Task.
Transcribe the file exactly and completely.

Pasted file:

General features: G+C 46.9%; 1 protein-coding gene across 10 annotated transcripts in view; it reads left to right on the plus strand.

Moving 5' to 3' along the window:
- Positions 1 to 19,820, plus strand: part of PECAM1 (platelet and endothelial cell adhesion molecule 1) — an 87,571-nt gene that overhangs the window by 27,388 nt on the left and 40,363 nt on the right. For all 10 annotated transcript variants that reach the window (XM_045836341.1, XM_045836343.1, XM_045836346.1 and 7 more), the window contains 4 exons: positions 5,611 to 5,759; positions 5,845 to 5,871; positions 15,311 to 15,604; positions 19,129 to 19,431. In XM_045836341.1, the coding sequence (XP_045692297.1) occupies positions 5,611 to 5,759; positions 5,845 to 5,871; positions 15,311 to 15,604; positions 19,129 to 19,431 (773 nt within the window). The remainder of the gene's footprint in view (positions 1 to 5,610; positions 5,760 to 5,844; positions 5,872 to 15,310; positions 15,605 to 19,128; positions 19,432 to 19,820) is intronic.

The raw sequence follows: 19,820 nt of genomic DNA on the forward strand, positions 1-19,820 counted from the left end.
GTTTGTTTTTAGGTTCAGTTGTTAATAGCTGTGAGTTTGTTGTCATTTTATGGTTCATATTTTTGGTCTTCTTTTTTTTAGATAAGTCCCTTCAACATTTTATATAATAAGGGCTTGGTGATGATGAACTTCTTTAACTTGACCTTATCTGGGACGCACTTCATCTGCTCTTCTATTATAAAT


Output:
General features: G+C 46.9%; 1 protein-coding gene across 10 annotated transcripts in view; it reads left to right on the plus strand.

Moving 5' to 3' along the window:
- Positions 1 to 19,820, plus strand: part of PECAM1 (platelet and endothelial cell adhesion molecule 1) — an 87,571-nt gene that overhangs the window by 27,388 nt on the left and 40,363 nt on the right. For all 10 annotated transcript variants that reach the window (XM_045836341.1, XM_045836343.1, XM_045836346.1 and 7 more), the window contains 4 exons: positions 5,611 to 5,759; positions 5,845 to 5,871; positions 15,311 to 15,604; positions 19,129 to 19,431. In XM_045836341.1, the coding sequence (XP_045692297.1) occupies positions 5,611 to 5,759; positions 5,845 to 5,871; positions 15,311 to 15,604; positions 19,129 to 19,431 (773 nt within the window). The remainder of the gene's footprint in view (positions 1 to 5,610; positions 5,760 to 5,844; positions 5,872 to 15,310; positions 15,605 to 19,128; positions 19,432 to 19,820) is intronic.

The raw sequence follows: 19,820 nt of genomic DNA on the forward strand, positions 1-19,820 counted from the left end.
GTTTGTTTTTAGGTTCAGTTGTTAATAGCTGTGAGTTTGTTGTCATTTTATGGTTCATATTTTTGGTCTTCTTTTTTTTAGATAAGTCCCTTCAACATTTTATATAATAAGGGCTTGGTGATGATGAACTTCTTTAACTTGACCTTATCTGGGACGCACTTCATCTGCTCTTCTATTATAAAT